and children activities. Bring the whole family and explore the new
Wetland Discovery Point. Staff will be on hand to lead families through the new
facility. For more information call
► Plant Sale
May 14 - 4 to 6 p.m. at the Ogden Botanical Gardens, Members Only Preview
May 15 - 10 a.m. to 6 p.m. at the Ogden Botanical Gardens, Public Sale
Purchase great perennials, annuals, vegetables, herbs, water-wise plants, and
much more at great prices!
► "Dessert First" Perennials Class with JayDee Gunnell, Davis
County Horticulture Agent
May 15 - 12 to 1 p.m. at the Ogden Botanical Gardens
JayDee will share lots of great ideas for creating and caring
for perennials in your landscape. Enjoy a complimentary dessert along
with the presentation.
Pre-registration and fees paid prior to taking the
► "Stretch Your Food Dollar: Grow
Vegetables in Raised Beds"
April 2 - 6:30 to 8:30 p.m. at the Ogden Botanical Gardens
April 9 - 6:30 to 8:30 p.m. at the Utah Botanical Center
Learn from the experts how to construct
raised beds, prepare the soil, plant, and select the most desirable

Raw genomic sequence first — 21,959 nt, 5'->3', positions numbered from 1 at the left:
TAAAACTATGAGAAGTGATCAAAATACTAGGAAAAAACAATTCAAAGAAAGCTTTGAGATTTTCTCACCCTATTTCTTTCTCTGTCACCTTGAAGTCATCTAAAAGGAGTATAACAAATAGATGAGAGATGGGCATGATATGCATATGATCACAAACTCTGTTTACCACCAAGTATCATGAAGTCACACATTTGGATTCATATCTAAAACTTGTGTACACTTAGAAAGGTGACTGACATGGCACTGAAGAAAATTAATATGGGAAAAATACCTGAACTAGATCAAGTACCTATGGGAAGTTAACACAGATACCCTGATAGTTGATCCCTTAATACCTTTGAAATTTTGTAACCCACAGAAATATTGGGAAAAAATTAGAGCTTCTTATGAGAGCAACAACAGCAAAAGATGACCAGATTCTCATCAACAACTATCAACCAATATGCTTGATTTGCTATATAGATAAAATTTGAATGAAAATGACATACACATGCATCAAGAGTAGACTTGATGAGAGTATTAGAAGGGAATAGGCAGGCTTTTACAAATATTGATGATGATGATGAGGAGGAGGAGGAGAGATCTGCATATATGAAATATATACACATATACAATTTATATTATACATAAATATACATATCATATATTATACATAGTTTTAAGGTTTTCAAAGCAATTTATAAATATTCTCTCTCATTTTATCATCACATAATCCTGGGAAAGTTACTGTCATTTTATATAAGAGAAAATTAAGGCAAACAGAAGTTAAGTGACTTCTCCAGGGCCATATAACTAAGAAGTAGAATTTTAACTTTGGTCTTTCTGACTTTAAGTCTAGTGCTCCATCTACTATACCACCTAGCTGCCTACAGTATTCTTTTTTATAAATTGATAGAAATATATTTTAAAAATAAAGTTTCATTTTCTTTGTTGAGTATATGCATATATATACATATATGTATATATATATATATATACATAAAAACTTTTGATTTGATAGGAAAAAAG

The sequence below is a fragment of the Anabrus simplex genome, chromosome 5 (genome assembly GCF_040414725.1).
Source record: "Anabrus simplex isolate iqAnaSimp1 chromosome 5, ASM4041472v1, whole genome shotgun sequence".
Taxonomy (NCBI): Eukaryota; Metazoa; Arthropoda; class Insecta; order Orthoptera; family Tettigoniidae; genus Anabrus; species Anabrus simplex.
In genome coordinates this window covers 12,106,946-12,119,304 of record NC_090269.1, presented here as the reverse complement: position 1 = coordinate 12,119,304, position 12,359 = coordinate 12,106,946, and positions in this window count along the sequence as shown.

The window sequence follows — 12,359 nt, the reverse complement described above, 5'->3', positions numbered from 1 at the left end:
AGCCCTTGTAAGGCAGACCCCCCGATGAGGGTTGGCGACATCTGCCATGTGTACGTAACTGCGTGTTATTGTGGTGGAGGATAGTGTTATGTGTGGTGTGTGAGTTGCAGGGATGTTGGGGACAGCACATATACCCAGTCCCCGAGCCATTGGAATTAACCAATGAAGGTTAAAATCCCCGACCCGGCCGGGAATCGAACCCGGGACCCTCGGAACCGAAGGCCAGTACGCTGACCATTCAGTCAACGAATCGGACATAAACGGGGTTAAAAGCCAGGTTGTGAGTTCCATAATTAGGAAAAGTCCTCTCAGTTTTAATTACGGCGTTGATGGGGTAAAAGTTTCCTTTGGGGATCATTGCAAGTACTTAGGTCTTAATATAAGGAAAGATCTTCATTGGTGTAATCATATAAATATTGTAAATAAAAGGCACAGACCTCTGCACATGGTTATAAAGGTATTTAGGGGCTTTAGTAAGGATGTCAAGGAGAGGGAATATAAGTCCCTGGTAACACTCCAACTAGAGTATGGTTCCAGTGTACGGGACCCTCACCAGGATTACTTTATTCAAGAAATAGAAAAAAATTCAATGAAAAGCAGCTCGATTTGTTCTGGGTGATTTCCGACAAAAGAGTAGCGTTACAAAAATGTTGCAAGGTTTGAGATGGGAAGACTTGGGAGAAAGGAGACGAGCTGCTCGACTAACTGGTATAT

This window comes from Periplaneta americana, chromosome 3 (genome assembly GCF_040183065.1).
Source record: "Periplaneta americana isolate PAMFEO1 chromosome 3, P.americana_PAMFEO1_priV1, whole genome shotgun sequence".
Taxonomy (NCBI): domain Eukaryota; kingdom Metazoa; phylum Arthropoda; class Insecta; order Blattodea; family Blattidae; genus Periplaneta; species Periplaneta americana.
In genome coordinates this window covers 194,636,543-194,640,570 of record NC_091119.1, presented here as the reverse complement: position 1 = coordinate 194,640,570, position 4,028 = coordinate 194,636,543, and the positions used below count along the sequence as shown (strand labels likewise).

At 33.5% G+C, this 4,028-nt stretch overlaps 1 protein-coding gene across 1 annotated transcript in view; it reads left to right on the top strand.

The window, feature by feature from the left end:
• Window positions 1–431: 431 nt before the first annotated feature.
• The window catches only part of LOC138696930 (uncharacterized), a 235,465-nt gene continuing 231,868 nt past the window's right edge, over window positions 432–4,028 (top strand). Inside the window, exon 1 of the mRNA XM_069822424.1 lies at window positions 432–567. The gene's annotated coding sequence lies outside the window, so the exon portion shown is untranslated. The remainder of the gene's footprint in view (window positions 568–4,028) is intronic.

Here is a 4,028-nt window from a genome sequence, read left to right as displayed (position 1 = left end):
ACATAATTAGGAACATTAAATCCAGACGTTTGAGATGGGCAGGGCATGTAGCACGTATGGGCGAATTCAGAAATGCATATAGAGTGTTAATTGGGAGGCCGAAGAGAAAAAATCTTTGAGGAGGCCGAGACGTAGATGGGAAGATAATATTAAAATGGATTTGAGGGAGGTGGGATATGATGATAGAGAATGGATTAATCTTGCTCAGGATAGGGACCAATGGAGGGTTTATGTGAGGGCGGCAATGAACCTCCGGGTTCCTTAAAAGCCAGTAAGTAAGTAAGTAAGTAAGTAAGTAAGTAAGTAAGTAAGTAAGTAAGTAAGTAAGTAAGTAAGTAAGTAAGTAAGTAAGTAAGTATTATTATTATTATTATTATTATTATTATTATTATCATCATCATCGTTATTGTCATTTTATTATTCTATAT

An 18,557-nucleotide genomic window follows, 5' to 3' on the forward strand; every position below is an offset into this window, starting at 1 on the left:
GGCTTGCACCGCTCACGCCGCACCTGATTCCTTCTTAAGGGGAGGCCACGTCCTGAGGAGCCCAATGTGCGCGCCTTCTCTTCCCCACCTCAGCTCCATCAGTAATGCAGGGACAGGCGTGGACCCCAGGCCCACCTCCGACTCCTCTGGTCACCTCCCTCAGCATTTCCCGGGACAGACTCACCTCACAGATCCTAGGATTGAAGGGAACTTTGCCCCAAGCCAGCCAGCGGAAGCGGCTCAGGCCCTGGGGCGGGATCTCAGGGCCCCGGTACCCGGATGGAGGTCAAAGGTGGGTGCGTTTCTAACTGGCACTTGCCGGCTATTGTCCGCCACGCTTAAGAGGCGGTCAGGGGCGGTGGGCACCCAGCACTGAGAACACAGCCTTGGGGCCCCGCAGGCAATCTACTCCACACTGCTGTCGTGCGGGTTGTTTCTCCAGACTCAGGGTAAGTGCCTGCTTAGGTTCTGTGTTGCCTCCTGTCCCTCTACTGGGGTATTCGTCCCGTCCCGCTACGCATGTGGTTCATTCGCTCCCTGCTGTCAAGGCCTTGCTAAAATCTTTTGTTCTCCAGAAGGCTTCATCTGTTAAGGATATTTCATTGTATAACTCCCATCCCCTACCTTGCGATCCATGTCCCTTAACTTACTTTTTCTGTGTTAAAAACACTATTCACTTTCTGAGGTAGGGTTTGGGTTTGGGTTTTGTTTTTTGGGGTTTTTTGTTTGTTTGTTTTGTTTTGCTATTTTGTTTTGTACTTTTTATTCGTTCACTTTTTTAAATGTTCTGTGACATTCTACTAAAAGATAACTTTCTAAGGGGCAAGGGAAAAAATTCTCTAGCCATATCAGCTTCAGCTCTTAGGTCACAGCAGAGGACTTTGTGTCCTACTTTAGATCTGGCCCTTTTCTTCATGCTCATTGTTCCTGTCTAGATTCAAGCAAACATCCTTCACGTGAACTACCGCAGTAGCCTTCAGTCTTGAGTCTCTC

varieties. We will share helpful shortcuts to garden maintenance, pest
and disease control, and tips for harvesting delicious vegetables. Each participant
will go home with some seeds, transplants, and plans. Please call to
reserve a spot in the class. This will be $5 for all members of the
gardens and $10 for the public.
► "Creating a Hanging Basket" Class
May 7 - 6:30 to 8:30 p.m. at the Ogden Botanical Gardens
Learn to design and
fill a basket for sun, shade, or any other location. Participants take home a large
hanging basket of their own creation. Fee: $25/OBG Members*; $30/Non-members.
For a full schedule of classes to register for, go to http://extension.usu.edu/weber
*Contact Ogden Botanical Gardens or Utah Botanical Center to find out about
becoming a "friend" of the gardens to receive many discounts on classes/plant
materials/other merchandise, and be invited to attend special plant sales,
flori-tours, and much, more.
Click here for a complete list of events at the Utah Botanical Center
Click here for a complete list of events at the Ogden Botanical Gardens
Plant pansies and primrose to enhance the bulbs that will soon be up.
► Aerate the lawn to avoid compaction and help water and nutrients penetrate
better throughout the growing season.
► Control annual weeds such as crabgrass, spurge, and foxtail in lawn by applying
a pre-emergent by April 1 (sooner in areas next to cement
structures or curbing which break dormancy slightly earlier).
► Prune flowering shrubs that bloom after June 1.
► Prune and clean up roses.
► Plant some new perennials in the landscape to add season-long color.
► Apply a high-nitrogen fertilizer to the lawn.
► Towards the end of the month, plant semi-cool season crops such as beets,
carrots, lettuce, Swiss Chard, and potatoes.
► Add some new strawberry plants to the berry patch.
► Register for some of the wonderful gardening classes offered at the Ogden
Botanical Gardens and Utah Botanical Center.